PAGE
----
David Grimes served as Canada's Permanent Representative to the WMO from 2006 to 2019 and was President of the World Meteorological Congress from 2011 to 2019.
When Mr Grimes was first elected President in 2011, one of his goals was to increase the focus on polar regions at WMO, including advocating for better weather monitoring and information services in the North. He never lost sight of that goal. In 2016, at the White House in Washington, DC, he told the Arctic Science Ministers:
In reflecting on the ways forward to address the pressing scientific challenges facing the Arctic and northern communities, one of your first actions should be to reinforce the foundational underpinnings that inform our understanding and actions to be more resilient; in other words, coordinated, comprehensive, and sustained monitoring of the Arctic’s hydrosphere-ocean, atmosphere, cryosphere, biosphere, and landscape changes. Monitoring the changing state of these essential climate variables combined with open data access policies would yield early benefits to mitigate the societal risks and challenges we face in the Arctic and beyond.
Some of Mr Grimes' most notable achievements at WMO include:
The establishment of the WMO Executive Council Expert Panel on Polar High Mountain Observation Research and Services
The establishment of the WMO Executive Council Panel of Experts on Education and Training
The establishment of the Global Cryosphere Watch (GCW), an international mechanism for supporting all key cryospheric in situ and remote sensing observations to meet the needs of WMO Members and partners in delivering services to users, the media, public, decision- and policy-makers
The establishment of the Intergovernmental Board on Climate Services (IBCS), the main governing body of Global Framework for Climate Services (GFCS)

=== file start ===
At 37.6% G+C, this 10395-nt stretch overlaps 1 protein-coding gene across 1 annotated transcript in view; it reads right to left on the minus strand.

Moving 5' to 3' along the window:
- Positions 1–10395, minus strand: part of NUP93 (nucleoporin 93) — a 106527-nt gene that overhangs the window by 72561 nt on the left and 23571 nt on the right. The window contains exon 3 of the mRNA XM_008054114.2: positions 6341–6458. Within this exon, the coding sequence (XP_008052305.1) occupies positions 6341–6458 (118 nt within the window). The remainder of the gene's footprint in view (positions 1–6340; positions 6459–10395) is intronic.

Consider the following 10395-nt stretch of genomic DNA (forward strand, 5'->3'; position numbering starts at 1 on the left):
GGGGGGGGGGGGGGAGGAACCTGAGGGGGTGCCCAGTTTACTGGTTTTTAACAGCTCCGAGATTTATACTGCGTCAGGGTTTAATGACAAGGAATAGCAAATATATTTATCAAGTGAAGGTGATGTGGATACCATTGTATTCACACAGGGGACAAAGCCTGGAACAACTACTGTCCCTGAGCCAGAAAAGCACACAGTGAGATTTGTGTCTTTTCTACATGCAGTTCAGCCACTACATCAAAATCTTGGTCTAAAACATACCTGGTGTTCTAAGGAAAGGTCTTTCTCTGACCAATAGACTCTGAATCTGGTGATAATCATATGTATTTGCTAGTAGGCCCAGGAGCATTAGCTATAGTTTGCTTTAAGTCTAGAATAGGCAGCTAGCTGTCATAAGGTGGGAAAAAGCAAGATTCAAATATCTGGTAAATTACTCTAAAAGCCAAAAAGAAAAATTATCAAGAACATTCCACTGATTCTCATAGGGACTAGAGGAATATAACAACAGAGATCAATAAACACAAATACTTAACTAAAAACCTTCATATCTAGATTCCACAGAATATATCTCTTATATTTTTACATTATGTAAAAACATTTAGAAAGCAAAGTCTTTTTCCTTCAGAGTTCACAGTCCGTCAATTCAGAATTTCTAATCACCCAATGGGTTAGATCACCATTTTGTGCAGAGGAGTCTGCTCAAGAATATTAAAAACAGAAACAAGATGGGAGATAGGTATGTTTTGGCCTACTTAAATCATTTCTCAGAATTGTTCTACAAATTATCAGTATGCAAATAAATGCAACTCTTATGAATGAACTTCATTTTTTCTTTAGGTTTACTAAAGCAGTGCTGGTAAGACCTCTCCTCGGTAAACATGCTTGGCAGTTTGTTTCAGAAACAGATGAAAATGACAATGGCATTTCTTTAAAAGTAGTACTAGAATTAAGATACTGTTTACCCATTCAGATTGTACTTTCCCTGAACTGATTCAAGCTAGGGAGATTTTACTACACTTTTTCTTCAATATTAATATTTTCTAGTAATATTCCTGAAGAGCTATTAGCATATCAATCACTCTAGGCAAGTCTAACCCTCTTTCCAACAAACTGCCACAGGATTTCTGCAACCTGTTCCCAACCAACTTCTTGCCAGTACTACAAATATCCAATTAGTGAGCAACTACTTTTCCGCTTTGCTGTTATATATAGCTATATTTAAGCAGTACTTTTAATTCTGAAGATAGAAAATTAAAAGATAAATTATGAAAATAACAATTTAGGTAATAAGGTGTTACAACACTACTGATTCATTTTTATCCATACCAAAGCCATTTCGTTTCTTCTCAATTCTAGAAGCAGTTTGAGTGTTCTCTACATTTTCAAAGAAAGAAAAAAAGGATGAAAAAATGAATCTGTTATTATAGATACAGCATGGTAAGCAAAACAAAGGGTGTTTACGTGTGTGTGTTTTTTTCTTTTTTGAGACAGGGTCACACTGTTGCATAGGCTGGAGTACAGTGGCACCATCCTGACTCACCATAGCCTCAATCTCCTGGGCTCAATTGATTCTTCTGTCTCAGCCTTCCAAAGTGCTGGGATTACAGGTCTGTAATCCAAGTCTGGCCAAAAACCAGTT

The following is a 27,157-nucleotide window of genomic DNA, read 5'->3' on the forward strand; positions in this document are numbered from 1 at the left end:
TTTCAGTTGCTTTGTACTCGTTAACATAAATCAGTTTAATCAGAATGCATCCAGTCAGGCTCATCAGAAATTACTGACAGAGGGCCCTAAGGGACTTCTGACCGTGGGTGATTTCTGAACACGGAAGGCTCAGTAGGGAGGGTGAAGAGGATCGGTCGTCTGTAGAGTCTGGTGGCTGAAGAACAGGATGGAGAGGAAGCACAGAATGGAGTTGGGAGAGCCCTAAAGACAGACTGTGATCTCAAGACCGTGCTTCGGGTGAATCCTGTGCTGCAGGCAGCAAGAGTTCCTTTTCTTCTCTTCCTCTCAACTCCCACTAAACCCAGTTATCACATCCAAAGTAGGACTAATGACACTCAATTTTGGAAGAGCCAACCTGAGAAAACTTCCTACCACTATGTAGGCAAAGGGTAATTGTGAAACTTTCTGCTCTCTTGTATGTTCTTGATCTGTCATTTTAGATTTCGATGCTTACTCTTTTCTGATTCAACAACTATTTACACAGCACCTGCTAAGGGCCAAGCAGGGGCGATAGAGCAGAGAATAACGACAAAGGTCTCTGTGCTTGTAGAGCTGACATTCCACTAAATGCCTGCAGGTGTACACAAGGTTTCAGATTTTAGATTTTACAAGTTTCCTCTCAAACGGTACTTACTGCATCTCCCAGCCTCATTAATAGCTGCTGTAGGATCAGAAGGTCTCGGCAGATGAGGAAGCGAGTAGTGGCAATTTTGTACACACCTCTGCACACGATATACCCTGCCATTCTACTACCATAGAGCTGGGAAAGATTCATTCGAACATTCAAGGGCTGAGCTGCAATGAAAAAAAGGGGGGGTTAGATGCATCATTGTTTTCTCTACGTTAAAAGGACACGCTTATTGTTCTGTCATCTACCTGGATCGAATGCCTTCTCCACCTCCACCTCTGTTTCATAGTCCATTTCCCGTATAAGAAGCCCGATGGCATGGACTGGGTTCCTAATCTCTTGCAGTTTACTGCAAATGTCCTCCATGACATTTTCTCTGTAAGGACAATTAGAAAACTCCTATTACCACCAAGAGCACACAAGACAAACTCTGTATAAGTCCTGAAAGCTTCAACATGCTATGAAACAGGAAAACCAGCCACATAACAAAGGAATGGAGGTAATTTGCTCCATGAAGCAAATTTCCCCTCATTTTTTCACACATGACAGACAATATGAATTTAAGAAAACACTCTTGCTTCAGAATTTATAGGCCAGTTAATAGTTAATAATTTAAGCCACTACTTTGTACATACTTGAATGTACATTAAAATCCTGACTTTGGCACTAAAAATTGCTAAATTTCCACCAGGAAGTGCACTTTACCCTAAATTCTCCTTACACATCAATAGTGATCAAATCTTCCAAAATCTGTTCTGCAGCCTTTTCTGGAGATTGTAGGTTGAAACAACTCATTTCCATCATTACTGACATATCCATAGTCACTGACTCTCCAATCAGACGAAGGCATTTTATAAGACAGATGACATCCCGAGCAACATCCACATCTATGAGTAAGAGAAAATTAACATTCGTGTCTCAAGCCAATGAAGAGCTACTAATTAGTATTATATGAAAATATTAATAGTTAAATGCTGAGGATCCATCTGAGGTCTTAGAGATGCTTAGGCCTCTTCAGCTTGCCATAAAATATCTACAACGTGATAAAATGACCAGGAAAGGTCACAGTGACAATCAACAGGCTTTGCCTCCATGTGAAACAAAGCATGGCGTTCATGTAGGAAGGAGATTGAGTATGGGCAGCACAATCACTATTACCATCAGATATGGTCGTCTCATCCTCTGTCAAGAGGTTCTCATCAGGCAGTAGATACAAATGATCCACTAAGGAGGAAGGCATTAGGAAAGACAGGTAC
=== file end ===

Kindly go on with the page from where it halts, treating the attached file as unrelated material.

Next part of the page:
The Year of Polar Prediction (YOPP) as the flagship activity of the Polar Prediction Project (PPP), a 10-year (2013–2022) WMO World Weather Research Programme endeavour
The WMO Special Dialogue on the Complementary and Cooperative Contributions of Public and Private Sector Institutions to Meteorology and Hydrology
The Pan Arctic Climate Outlook Forum (PARCOF) as a flagship activity of the Arctic Regional Climate Centre Network to meet the Arctic adaptation and decision-making needs.
In 2020, Mr Grimes was named as a Member of the Order of Canada for his “outstanding leadership in meteorology and for his pioneering development of a global strategy on climate change and disaster-risk preparedness.” The Order of Canada is one of Canada’s top civilian honours. Its iconic snowflake is a fitting tribute to Mr Grimes commitment to the cryosphere and to increasing observations and forecasts in Polar regions as well as the impact of climate change on the Arctic.
WMO has also recognized Mr Grimes with its own top honor – the IMO Prize – for his outstanding contribution to meteorology. He will deliver a scientific lecture at the WMO Executive Council in 2021.
Mr Grimes, a Brock University graduate, was Assistant Deputy Minister and head of Environment and Climate Change Canada's Meteorological Service from 2006-2019. His leadership resulted in its transformation and modernization, including a realization of substantial investments into the Service. Over his 40-year career with the Meteorological Service his accomplishments – in weather forecast operations, the Canadian Climate Centre and science-policy development – were many. He is recognized for his strategic and innovative thinking, effective problem-solving and engaging leadership style.
Throughout his career, Mr Grimes has been supported by his dedicated, lifelong companion Karen, his three children, Chris, Allison and Kim, and three lovely grandchildren. Exercising a passion for science and enjoying a loving family coalesce into to a meaningful and fulfilling life experience.